Nicknames like a real "peasouper" or a "London Particular" make the quintessential foggy day in London Town sound so quaint — an impression that's been intensified in art and literature.
Certainly, the London of Sherlock Holmes would be a lot less mysterious without that obscuring fog. Impressionist painter Claude Monet, who famously depicted the Houses of Parliament shrouded in mist, said that: "Without the fog, London would not be a beautiful city. It is the fog that gives it its magnificent breadth."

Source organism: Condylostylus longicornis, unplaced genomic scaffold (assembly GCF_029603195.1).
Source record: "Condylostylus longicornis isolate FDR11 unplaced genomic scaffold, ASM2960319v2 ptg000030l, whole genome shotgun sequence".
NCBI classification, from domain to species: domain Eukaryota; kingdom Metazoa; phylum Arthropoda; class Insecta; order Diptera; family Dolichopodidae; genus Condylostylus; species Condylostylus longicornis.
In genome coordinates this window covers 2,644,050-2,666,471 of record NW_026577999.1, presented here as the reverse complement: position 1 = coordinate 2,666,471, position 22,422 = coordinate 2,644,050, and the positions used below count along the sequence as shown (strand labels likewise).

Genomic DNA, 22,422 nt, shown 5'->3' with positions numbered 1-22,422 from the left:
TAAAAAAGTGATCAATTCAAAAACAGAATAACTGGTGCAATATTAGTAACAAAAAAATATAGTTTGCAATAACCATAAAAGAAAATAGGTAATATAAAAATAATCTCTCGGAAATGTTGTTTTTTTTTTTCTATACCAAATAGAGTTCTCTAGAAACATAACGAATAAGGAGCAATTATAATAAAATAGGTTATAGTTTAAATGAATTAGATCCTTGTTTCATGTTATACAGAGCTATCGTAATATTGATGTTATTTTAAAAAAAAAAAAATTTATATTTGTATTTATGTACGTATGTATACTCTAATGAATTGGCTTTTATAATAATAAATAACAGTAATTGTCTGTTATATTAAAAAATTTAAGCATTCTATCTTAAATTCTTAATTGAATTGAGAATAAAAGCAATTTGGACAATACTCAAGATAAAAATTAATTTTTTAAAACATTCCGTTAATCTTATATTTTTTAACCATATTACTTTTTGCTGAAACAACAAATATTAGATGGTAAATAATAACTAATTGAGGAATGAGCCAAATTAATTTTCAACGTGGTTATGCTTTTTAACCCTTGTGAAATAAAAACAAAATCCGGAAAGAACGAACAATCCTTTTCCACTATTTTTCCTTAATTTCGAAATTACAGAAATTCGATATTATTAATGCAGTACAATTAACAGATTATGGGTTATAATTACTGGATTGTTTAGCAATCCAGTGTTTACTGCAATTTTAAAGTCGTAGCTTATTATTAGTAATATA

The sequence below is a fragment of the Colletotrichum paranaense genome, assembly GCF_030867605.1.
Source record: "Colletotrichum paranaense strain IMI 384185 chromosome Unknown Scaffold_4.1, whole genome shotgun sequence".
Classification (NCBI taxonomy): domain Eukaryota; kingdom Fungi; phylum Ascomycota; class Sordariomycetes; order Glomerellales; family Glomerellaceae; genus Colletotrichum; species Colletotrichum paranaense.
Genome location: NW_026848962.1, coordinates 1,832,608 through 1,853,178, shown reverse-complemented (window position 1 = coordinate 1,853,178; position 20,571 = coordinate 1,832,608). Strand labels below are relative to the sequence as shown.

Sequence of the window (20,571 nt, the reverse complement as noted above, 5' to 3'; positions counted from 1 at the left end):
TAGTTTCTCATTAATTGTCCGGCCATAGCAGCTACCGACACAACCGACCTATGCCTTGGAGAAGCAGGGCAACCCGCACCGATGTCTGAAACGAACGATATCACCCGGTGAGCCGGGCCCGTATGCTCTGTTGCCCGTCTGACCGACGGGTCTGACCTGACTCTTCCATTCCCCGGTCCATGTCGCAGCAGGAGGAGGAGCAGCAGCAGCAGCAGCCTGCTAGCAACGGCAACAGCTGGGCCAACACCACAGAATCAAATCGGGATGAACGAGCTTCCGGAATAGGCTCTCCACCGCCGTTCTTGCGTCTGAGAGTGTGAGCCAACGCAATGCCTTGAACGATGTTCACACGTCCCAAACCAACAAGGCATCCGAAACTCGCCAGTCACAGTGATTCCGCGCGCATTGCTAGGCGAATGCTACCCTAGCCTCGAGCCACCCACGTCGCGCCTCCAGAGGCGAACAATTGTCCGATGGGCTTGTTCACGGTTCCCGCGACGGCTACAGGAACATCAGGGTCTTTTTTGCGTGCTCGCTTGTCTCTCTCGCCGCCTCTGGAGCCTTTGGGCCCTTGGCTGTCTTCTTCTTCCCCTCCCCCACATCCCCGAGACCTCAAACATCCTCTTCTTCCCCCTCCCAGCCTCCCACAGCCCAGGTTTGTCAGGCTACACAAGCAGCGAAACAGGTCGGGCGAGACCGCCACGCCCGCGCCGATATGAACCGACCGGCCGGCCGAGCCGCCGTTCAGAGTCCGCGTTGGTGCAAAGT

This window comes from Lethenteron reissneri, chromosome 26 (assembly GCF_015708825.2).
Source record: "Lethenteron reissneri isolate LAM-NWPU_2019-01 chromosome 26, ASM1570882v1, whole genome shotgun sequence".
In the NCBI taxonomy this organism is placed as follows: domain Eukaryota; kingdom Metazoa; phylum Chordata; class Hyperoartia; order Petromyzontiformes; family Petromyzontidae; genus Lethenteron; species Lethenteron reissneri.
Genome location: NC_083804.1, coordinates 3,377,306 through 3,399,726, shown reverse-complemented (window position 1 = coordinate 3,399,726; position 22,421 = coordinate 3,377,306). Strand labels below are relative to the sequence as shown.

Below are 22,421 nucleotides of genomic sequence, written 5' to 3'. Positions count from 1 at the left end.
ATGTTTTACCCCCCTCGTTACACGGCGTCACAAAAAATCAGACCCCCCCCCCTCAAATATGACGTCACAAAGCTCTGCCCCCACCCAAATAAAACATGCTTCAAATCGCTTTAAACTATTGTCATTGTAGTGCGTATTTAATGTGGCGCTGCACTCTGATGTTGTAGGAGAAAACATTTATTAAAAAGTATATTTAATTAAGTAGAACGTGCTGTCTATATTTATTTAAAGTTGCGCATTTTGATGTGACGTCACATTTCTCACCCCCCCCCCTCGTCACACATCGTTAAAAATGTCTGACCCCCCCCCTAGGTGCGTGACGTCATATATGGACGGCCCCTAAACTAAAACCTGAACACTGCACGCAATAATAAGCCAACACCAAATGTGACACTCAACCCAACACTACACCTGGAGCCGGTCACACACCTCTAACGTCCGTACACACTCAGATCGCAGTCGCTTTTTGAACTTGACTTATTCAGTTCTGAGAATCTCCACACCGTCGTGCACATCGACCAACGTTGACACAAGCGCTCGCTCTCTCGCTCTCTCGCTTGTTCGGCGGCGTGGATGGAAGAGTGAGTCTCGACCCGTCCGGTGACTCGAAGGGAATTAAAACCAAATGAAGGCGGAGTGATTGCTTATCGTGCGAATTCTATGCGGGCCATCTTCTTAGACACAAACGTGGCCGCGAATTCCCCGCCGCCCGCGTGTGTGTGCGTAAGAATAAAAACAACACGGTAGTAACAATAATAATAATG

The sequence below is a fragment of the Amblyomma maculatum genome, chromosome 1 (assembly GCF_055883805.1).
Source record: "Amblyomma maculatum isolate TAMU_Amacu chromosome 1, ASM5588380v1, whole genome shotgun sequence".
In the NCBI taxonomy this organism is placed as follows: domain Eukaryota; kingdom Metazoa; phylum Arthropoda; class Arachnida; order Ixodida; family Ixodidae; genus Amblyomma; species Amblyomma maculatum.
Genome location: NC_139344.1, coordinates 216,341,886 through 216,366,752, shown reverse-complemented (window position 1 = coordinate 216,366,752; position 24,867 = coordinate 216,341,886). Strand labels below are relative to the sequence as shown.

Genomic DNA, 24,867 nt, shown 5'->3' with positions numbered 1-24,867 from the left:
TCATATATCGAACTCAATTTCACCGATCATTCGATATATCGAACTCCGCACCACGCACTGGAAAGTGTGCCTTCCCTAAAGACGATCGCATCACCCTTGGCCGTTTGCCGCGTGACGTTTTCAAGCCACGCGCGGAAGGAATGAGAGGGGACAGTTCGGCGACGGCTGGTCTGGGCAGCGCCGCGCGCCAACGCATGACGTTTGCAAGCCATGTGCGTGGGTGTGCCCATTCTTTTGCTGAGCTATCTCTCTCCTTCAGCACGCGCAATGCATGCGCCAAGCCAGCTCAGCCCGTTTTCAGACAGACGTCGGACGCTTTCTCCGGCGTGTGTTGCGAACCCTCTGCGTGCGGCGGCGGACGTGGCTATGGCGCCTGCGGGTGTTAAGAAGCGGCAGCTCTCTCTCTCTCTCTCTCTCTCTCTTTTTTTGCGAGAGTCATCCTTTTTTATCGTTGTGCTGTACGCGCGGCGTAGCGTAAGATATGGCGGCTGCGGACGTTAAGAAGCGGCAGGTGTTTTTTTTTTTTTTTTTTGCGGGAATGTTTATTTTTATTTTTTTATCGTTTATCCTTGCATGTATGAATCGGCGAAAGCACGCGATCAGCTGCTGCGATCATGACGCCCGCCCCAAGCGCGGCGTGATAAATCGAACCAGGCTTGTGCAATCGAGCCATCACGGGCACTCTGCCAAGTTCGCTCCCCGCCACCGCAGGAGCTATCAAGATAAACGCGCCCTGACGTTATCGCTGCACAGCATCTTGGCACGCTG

Growing up as a first-generation Chinese-American in Northern California, novelist Amy Tan found herself pulled by two different notions of fate: Her mother was guided by beliefs in curses and luck, while her father, a Baptist minister, was guided by Christian faith.
As a result, Tan says, "I am full of contradictions. ... I am full of wavering questions."